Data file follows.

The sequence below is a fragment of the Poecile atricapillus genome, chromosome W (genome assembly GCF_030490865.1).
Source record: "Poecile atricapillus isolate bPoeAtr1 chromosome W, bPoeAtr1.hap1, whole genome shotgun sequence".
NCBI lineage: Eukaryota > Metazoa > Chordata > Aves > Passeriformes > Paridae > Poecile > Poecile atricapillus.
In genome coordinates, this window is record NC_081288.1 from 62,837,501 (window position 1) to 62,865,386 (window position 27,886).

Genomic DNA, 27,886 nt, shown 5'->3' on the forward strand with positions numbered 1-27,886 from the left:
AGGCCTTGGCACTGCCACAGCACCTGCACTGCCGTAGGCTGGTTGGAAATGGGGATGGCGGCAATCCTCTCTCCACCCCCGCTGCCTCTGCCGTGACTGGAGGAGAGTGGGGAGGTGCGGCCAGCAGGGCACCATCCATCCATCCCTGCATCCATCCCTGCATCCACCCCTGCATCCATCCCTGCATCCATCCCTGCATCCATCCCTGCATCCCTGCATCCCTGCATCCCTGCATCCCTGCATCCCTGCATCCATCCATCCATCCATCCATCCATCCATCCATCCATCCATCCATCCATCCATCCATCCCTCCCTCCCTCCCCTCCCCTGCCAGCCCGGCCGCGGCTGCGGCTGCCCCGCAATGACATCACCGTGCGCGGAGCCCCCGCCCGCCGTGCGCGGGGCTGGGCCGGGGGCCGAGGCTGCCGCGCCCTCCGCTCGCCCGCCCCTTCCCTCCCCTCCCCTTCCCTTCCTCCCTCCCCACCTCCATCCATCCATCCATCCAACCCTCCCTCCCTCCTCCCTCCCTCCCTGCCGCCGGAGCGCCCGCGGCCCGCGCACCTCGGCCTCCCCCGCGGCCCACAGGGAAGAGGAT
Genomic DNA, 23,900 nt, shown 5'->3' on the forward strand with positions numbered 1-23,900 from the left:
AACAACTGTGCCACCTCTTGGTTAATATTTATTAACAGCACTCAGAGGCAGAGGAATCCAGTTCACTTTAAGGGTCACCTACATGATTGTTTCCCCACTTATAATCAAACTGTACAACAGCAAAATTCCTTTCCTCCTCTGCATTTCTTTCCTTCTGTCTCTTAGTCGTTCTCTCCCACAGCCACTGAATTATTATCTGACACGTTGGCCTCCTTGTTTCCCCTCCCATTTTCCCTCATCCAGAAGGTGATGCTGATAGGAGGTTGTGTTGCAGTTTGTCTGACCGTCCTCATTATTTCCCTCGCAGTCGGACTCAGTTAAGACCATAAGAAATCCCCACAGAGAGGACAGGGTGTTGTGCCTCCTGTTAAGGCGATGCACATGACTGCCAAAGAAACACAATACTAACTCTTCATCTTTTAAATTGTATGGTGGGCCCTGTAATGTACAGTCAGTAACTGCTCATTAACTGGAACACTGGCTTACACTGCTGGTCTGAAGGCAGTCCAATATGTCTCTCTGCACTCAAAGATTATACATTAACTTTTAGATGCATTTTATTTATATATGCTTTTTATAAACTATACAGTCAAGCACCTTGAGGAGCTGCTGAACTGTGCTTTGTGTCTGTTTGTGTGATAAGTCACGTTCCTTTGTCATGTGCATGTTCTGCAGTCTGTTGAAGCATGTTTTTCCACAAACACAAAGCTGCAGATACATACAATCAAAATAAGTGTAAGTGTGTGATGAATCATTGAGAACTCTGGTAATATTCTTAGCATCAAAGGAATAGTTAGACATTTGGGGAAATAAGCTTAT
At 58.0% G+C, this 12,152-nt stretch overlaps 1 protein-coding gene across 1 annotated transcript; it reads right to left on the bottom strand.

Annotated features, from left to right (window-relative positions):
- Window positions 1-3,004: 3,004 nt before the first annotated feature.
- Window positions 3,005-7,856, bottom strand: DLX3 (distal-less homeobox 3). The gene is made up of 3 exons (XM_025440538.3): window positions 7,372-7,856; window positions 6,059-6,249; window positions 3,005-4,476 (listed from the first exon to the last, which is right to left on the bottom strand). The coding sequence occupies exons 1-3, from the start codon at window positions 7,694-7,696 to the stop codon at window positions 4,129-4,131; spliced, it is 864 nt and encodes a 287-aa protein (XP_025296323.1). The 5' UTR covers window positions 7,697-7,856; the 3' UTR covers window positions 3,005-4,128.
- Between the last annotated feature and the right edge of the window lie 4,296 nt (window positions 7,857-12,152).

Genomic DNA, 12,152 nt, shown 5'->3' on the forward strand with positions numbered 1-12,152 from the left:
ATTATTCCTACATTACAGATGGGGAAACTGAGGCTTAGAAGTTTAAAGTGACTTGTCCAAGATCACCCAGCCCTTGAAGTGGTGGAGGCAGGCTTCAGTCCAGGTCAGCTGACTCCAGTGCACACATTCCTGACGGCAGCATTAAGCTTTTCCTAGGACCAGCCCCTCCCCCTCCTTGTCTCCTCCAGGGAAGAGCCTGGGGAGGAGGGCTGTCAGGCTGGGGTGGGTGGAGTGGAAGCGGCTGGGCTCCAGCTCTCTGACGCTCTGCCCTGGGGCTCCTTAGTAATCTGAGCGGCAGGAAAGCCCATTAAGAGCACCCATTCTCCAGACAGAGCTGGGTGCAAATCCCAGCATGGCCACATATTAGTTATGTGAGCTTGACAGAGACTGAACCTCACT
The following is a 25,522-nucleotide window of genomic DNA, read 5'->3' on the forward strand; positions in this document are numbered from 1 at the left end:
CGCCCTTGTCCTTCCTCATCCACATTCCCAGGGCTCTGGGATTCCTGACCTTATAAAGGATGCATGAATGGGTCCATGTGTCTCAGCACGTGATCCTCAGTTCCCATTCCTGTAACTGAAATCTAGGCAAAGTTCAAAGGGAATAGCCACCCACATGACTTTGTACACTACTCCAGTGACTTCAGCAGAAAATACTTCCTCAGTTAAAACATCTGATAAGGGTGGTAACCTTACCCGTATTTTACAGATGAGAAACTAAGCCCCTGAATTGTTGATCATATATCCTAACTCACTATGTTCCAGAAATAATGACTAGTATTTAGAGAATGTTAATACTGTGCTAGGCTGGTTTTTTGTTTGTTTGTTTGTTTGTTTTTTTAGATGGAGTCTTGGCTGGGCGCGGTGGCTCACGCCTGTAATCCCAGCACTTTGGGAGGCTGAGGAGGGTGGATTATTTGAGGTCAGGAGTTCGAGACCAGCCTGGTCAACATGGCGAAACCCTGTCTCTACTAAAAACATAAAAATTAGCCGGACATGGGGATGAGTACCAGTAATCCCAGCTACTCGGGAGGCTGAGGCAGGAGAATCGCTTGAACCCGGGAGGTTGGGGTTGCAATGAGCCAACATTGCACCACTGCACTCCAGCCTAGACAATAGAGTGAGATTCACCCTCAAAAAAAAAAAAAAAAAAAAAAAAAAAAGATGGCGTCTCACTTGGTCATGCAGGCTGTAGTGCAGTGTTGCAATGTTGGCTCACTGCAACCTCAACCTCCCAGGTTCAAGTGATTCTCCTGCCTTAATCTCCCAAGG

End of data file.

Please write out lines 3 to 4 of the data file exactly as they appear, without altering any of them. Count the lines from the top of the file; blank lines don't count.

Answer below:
NCBI lineage: Eukaryota > Metazoa > Chordata > Aves > Passeriformes > Paridae > Poecile > Poecile atricapillus.
In genome coordinates, this window is record NC_081288.1 from 62,837,501 (window position 1) to 62,865,386 (window position 27,886).